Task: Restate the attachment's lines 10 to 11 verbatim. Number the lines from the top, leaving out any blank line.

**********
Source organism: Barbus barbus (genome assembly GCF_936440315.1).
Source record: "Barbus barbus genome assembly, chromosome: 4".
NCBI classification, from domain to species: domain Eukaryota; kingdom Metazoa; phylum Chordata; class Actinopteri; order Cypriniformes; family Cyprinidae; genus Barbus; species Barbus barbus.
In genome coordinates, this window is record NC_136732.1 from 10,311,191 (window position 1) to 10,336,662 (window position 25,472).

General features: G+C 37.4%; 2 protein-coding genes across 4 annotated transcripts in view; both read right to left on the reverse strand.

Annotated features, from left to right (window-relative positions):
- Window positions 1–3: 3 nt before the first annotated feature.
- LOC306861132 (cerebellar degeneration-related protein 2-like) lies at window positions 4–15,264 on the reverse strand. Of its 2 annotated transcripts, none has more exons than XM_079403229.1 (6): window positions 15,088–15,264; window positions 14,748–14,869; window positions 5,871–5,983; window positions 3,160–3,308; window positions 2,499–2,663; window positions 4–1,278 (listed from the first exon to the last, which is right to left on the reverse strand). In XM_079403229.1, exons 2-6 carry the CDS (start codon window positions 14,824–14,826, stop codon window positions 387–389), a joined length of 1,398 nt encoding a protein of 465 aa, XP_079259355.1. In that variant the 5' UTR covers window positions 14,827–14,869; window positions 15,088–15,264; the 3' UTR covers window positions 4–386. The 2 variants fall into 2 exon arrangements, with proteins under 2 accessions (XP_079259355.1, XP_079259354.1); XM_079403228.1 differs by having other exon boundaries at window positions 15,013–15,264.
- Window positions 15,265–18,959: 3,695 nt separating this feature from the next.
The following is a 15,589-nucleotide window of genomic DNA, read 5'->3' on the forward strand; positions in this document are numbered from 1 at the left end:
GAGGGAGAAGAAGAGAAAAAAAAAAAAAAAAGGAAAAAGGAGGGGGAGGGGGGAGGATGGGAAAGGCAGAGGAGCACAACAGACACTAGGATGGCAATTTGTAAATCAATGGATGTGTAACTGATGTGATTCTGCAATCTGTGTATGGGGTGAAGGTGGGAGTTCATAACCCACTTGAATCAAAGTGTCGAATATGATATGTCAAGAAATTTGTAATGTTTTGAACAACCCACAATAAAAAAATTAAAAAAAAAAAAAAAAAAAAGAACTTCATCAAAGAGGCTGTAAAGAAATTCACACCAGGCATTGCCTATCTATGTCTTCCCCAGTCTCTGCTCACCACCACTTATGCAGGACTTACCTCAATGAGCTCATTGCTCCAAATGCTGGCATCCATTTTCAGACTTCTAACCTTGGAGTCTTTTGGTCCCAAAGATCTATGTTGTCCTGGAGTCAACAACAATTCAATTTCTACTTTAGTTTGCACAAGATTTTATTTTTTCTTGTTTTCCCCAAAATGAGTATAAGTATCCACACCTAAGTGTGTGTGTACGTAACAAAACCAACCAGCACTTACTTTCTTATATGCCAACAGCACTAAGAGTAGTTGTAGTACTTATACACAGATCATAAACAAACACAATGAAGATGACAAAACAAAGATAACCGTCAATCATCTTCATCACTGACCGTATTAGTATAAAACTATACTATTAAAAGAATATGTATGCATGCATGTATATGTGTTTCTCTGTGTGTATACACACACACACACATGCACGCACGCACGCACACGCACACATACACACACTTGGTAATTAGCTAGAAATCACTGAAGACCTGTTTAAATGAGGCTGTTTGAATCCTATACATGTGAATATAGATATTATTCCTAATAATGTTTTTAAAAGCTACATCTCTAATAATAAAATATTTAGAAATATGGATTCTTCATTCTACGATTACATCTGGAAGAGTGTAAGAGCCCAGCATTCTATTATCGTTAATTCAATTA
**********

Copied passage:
The following is a 15,589-nucleotide window of genomic DNA, read 5'->3' on the forward strand; positions in this document are numbered from 1 at the left end:
GAGGGAGAAGAAGAGAAAAAAAAAAAAAAAAGGAAAAAGGAGGGGGAGGGGGGAGGATGGGAAAGGCAGAGGAGCACAACAGACACTAGGATGGCAATTTGTAAATCAATGGATGTGTAACTGATGTGATTCTGCAATCTGTGTATGGGGTGAAGGTGGGAGTTCATAACCCACTTGAATCAAAGTGTCGAATATGATATGTCAAGAAATTTGTAATGTTTTGAACAACCCACAATAAAAAAATTAAAAAAAAAAAAAAAAAAAAGAACTTCATCAAAGAGGCTGTAAAGAAATTCACACCAGGCATTGCCTATCTATGTCTTCCCCAGTCTCTGCTCACCACCACTTATGCAGGACTTACCTCAATGAGCTCATTGCTCCAAATGCTGGCATCCATTTTCAGACTTCTAACCTTGGAGTCTTTTGGTCCCAAAGATCTATGTTGTCCTGGAGTCAACAACAATTCAATTTCTACTTTAGTTTGCACAAGATTTTATTTTTTCTTGTTTTCCCCAAAATGAGTATAAGTATCCACACCTAAGTGTGTGTGTACGTAACAAAACCAACCAGCACTTACTTTCTTATATGCCAACAGCACTAAGAGTAGTTGTAGTACTTATACACAGATCATAAACAAACACAATGAAGATGACAAAACAAAGATAACCGTCAATCATCTTCATCACTGACCGTATTAGTATAAAACTATACTATTAAAAGAATATGTATGCATGCATGTATATGTGTTTCTCTGTGTGTATACACACACACACACATGCACGCACGCACGCACACGCACACATACACACACTTGGTAATTAGCTAGAAATCACTGAAGACCTGTTTAAATGAGGCTGTTTGAATCCTATACATGTGAATATAGATATTATTCCTAATAATGTTTTTAAAAGCTACATCTCTAATAATAAAATATTTAGAAATATGGATTCTTCATTCTACGATTACATCTGGAAGAGTGTAAGAGCCCAGCATTCTATTATCGTTAATTCAATTA